,Senescence-associated vacuoles' are involved in the degradation of chloroplast proteins in tobacco leaves

THE PLANT JOURNAL, Issue 2 2008
Dana E. Martínez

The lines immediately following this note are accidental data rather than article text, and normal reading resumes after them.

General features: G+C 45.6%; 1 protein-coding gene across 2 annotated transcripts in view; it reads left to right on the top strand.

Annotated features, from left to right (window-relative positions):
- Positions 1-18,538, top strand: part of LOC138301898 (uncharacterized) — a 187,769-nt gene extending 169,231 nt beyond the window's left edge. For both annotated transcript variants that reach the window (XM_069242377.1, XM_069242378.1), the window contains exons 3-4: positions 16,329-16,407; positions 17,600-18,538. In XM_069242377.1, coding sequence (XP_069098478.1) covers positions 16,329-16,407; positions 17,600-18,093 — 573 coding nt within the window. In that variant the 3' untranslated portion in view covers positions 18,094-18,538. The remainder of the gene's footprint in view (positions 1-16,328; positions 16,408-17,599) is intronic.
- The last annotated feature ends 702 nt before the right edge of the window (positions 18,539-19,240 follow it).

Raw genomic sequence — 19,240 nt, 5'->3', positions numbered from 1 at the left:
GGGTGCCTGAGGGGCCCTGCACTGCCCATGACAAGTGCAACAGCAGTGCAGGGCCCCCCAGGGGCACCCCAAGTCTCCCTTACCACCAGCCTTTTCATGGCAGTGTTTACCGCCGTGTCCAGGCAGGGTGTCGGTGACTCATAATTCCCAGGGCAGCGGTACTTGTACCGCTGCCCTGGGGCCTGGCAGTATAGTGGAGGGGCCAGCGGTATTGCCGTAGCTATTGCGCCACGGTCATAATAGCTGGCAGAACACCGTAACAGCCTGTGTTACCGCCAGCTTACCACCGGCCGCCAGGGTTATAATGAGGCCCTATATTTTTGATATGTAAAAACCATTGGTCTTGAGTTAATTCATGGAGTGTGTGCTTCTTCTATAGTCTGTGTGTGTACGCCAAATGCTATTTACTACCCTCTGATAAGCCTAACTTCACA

Summary Massive degradation of photosynthetic proteins is the hallmark of leaf senescence; however the mechanism involved in chloroplast protein breakdown is not completely understood. As small ,senescence-associated vacuoles' (SAVs) with intense proteolytic activity accumulate in senescing leaves of soybean and Arabidopsis, the main goal of this work was to determine whether SAVs are involved in the degradation of chloroplastic components. SAVs with protease activity were readily detected through confocal microscopy of naturally senescing leaves of tobacco (Nicotiana tabacum L.). In detached leaves incubated in darkness, acceleration of the chloroplast degradation rate by ethylene treatment correlated with a twofold increase in the number of SAVs per cell, compared to untreated leaves. In a tobacco line expressing GFP targeted to plastids, GFP was re-located to SAVs in senescing leaves. SAVs were isolated by sucrose density gradient centrifugation. Isolated SAVs contained chloroplast-targeted GFP and the chloroplast stromal proteins Rubisco (ribulose-1,5-bisphosphate carboxylase/oxygenase) and glutamine synthetase, but lacked the thylakoid proteins D1 and light-harvesting complex II of the photosystem II reaction center and photosystem II antenna, respectively. In SAVs incubated at 30°C, there was a steady decrease in Rubisco levels, which was completely abolished by addition of protease inhibitors. These results indicate that SAVs are involved in degradation of the soluble photosynthetic proteins of the chloroplast stroma during senescence of leaves. [source]